Managing Moss


Moss, like every living organism, requires moisture. The difference between mosses and other plants is that they do not require a root system for survival, though some produce a structure called rhizoides.

Whilst many take nutrients from the substrate directly beneath them, a lot of mosses can also survive in areas where moisture, and nutrients, pass over the leaf. They are also an organism that, in comparison to grass species, can tolerate shade and poor drainage.

Picture:- Hypnum jutlandicum (pleuro carpous moss in amongst fescue grasses).

These are special qualities that help us understand why they can be found on most surfaces, even hard surfaces such as roofs and pathways. The high levels of moisture, mild temperatures and a competitive growth habit over the winter period have therefore been a major contributing factor to the amount of moss we have witnessed in the early spring.

Mosses are plants that do not have a vascular system. They are part of the order called Bryophytes. As well as mosses, Bryophytes also contain the groups Hornworts and Liverworts.

After flowering plants and ferns, mosses are the most diverse form of plants, with over 10,000 species in more than 700 genera; nearly twice as many genera as all the mammals on Earth.

In addition to not having a vascular system, they also have no woody parts. The lack of a vascular system makes them susceptible to desiccation and, therefore, they tend to be found in damp, moist and even aquatic habitats, although not exclusively, and some species have remarkable adaptations to very dry habitats.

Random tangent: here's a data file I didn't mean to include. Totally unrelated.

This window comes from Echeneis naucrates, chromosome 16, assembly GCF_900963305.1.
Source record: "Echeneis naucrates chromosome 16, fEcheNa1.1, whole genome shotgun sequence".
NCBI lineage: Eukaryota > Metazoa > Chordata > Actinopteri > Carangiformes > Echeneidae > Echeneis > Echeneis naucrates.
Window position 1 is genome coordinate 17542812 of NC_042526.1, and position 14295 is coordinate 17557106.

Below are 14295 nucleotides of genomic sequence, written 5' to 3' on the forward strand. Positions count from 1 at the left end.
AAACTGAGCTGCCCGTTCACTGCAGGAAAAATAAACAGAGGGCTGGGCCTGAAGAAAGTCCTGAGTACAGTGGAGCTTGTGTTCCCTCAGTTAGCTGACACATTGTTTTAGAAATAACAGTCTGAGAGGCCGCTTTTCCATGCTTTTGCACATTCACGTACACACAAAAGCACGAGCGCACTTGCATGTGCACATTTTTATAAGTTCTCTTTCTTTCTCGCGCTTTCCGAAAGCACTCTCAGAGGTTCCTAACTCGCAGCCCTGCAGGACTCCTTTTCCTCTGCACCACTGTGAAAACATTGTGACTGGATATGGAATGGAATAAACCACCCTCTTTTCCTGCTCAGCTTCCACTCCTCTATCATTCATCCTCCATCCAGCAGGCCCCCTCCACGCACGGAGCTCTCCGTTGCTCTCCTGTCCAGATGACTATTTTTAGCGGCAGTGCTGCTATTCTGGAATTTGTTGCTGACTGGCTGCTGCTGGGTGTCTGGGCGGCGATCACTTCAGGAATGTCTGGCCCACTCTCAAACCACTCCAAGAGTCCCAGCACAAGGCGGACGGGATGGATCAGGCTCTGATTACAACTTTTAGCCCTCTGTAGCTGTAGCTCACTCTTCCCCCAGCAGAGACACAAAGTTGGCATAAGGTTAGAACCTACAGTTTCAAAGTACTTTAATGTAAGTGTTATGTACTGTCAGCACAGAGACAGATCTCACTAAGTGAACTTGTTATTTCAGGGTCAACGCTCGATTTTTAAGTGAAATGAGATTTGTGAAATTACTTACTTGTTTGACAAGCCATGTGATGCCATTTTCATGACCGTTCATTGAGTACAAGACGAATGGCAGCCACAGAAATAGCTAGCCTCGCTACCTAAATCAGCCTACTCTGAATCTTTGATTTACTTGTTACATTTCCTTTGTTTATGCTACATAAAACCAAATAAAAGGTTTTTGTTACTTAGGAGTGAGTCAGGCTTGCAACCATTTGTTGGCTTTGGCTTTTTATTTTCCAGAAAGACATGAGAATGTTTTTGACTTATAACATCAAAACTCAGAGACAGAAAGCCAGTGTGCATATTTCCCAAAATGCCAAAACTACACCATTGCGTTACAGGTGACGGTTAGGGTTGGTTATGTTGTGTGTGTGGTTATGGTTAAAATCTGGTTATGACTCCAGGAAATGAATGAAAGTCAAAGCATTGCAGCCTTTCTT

Moss can be a problem within turf, and the appearance of hard surfaces, such as patios or tennis courts, can be compromised by mosses. These two areas need to be considered separately, as they require different solutions.

There are three main types of moss found in turf:

Cushion forming:

Tiny upright clusters of growth, those associated with closely mown and scalped turf situations.


Feathered looking types of moss, those associated with poor drainage and shade problems.


Larger tuft type mosses, those associated with drier acidic soils.


Timing and tips on moss control.

This situation can be alleviated with aeration, generally undertaken in the spring or autumn when sufficient warmth and moisture are available to enable the grass to repair. A typical renovation will involve applying a moss control product or Ferromex within a fertiliser or as a liquid. Ensure that the moss is damp, not wet through, but able to absorb the fluid being applied.


Surfaces affected:

Both natural and synthetic surfaces can be affected by moss and algae attack when the favoured conditions are prevalent. Playing characteristics are affected in that moss and algae can affect ball bounce/roll on fine turf situations. The slime that algae produce causes the biggest problem on sport surfaces, making them dangerous, particularly if algae has formed on sloping grass areas, such as golf fairways. Moss and algae also cause surface traction problems for players on artificial surfaces, which may result in injuries.

Picture:- moss on a fine turf putting surface
Picture:- Bryum argenteum (acrocarpous moss in amongst annual meadow grass).


How do we control moss growth in a turf environment?

The traditional method of moss control typically utilised the use of lawn sand and other cultural practices. Whilst there are many instances where these processes could still be advised, there has been a slight improvement in the technical ability to beat the problem at the present time, at least for pleurocarpous mosses.